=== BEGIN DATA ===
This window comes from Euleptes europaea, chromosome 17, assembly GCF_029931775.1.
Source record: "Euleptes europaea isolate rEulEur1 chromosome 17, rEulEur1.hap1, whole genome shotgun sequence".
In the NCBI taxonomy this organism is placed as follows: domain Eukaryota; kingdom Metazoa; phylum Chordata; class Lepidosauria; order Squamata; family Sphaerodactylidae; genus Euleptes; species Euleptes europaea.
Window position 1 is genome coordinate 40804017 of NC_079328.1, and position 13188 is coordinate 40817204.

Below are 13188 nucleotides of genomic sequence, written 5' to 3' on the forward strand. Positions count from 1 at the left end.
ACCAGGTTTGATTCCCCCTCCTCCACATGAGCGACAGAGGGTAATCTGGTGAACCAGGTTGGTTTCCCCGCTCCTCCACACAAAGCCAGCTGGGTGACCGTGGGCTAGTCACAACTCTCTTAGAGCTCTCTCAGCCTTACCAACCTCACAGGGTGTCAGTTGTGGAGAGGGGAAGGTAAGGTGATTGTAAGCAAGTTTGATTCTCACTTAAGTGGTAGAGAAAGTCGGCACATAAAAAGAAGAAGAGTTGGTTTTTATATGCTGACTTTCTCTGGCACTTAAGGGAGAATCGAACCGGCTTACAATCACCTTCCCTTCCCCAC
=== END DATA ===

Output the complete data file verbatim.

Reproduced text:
This window comes from Euleptes europaea, chromosome 17, assembly GCF_029931775.1.
Source record: "Euleptes europaea isolate rEulEur1 chromosome 17, rEulEur1.hap1, whole genome shotgun sequence".
In the NCBI taxonomy this organism is placed as follows: domain Eukaryota; kingdom Metazoa; phylum Chordata; class Lepidosauria; order Squamata; family Sphaerodactylidae; genus Euleptes; species Euleptes europaea.
Window position 1 is genome coordinate 40804017 of NC_079328.1, and position 13188 is coordinate 40817204.

Below are 13188 nucleotides of genomic sequence, written 5' to 3' on the forward strand. Positions count from 1 at the left end.
ACCAGGTTTGATTCCCCCTCCTCCACATGAGCGACAGAGGGTAATCTGGTGAACCAGGTTGGTTTCCCCGCTCCTCCACACAAAGCCAGCTGGGTGACCGTGGGCTAGTCACAACTCTCTTAGAGCTCTCTCAGCCTTACCAACCTCACAGGGTGTCAGTTGTGGAGAGGGGAAGGTAAGGTGATTGTAAGCAAGTTTGATTCTCACTTAAGTGGTAGAGAAAGTCGGCACATAAAAAGAAGAAGAGTTGGTTTTTATATGCTGACTTTCTCTGGCACTTAAGGGAGAATCGAACCGGCTTACAATCACCTTCCCTTCCCCAC